Pixar's Coco Photo

Devindra and Jeff join up with Remezcla’s Vanessa Erazo to review Pixar’s Coco. Also, they chat about Spike Lee’s Netflix TV series, She’s Gotta Have It, and Paul Thomas Anderson’s The Phantom Thread.

You can always e-mail us at slashfilmcast(AT)gmail(DOT)com, or call and leave a voicemail at 781-583-1993. Also, like us on Facebook!

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coco foreshadowing

Coco is Pixar’s most visually sumptuous movie to date, bathed in vibrant and warm colors that recall the festive decorations of Mexico’s Day of the Dead, and the otherworldly luminescence of Hayao Miyazaki’s Spirited Away.

But amid all the visual splendor are a few plot details that you may have missed upon first, or even second, viewing of this delightful film. No, they’re not just your run-of-the-mill Pixar easter eggs — these pertain to a major plot point that is revealed toward the end of the movie in an eleventh-hour twist. I heard plenty of gasps in my theater when this twist was revealed, so needless to say, spoilers for Coco follow.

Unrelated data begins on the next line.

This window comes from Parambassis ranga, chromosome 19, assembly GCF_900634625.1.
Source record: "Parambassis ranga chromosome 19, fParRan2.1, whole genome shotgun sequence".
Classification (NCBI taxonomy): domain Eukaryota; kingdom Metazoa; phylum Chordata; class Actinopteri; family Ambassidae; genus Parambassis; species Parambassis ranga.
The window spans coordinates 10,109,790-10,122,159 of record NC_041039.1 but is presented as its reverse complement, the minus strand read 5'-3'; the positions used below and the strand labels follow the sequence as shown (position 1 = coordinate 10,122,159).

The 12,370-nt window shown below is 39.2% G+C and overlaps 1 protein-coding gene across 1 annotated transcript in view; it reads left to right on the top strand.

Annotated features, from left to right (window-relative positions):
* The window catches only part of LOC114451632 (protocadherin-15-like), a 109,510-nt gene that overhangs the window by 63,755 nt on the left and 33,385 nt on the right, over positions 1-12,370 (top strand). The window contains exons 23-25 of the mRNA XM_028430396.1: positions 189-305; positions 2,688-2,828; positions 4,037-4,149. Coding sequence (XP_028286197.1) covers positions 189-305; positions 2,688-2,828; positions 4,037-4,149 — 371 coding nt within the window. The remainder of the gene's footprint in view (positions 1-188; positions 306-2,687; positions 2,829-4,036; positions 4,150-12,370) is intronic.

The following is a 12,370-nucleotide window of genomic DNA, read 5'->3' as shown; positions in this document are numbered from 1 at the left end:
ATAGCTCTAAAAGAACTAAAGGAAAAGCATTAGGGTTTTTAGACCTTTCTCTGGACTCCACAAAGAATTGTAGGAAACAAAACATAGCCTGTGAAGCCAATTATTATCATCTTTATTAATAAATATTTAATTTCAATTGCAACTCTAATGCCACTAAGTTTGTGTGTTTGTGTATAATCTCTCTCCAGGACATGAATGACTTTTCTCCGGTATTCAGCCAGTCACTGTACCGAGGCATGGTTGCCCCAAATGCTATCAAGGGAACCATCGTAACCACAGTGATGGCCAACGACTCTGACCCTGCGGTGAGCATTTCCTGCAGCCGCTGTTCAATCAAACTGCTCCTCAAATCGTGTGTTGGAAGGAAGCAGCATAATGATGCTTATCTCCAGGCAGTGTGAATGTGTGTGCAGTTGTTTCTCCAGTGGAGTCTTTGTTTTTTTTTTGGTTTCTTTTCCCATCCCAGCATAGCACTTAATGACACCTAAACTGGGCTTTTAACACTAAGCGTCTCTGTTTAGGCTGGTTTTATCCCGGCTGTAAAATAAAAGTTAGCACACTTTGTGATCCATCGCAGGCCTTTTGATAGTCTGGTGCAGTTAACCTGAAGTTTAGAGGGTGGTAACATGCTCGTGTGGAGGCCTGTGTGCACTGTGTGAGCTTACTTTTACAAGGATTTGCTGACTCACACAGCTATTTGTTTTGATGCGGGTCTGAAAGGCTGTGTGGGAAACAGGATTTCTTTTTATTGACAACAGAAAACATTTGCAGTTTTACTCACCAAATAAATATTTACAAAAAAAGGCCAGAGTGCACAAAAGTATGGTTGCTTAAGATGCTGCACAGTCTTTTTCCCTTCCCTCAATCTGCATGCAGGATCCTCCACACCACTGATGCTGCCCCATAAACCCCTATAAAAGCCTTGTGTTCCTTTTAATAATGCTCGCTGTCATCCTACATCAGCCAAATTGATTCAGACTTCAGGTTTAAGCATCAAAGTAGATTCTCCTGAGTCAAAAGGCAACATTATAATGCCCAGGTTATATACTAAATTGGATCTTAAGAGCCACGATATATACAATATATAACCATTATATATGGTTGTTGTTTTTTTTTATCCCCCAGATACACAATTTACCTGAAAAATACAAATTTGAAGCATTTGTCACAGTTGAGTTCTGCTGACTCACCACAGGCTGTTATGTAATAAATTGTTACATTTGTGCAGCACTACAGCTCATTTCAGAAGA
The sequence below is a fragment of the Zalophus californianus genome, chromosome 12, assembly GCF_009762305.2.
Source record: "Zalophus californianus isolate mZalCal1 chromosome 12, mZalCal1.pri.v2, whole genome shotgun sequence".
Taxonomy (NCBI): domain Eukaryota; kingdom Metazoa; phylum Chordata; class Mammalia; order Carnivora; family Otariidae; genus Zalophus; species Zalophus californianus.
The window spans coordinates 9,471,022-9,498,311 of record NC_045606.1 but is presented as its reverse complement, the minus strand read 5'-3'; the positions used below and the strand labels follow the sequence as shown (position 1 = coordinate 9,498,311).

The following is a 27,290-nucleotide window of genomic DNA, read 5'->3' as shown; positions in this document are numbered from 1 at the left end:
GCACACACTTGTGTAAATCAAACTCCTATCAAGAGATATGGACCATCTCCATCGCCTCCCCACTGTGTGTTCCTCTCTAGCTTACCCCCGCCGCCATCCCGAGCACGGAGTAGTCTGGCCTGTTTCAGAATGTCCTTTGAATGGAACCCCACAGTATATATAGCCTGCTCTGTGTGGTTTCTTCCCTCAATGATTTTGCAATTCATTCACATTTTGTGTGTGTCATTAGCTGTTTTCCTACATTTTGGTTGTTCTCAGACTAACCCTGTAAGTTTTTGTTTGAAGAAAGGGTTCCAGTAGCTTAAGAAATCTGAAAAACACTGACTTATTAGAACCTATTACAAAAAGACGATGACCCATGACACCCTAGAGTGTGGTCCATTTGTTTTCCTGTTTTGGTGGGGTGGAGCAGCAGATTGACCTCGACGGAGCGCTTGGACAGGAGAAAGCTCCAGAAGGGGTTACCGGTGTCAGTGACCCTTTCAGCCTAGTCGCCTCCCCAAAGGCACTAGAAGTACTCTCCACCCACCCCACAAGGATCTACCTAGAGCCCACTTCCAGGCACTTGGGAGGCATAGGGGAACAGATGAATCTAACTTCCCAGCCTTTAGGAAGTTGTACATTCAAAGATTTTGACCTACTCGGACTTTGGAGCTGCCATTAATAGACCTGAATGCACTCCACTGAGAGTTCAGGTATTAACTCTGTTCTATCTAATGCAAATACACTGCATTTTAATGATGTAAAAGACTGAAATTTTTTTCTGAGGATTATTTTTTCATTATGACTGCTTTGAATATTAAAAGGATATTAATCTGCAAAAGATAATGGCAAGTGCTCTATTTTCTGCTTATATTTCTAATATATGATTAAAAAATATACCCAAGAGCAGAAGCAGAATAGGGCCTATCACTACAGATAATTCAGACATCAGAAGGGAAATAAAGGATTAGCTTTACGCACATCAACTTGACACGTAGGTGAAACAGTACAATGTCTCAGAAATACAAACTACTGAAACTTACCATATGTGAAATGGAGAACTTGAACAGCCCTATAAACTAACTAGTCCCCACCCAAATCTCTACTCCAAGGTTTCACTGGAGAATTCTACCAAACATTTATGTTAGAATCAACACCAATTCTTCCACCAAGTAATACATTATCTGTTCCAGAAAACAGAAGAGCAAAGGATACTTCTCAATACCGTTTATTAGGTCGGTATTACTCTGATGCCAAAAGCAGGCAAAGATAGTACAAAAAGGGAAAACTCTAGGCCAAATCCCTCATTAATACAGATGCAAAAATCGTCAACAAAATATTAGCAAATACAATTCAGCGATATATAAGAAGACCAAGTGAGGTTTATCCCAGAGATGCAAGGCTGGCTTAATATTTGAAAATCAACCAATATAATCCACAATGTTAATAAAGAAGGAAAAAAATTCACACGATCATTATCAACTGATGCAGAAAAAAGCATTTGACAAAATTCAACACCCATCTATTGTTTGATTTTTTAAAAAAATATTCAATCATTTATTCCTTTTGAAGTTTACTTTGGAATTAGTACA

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Lee Unkrich Interview

Pixar’s latest film Coco hits theaters this week and I sat down with director Lee Unkrich (Toy Story 3), producer Darla K. Anderson and writer/co-director Adrian Molina to talk about how the story came about. Along the way, we touch on the abandoned film project that Lee was working on with screenwriter Michael Arndt, how The Book Of Life affected this production, the evolution of the idea from the initial spark to the finished film, how Adrian Molina got involved in the project, how Lee Unkrich went from editor to director and how he edits his own films, how Darla got a credit as “Digital Angel” on the original Toy Story, hiding easter eggs in an international setting, and working with Michael Giacchino.

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coco box office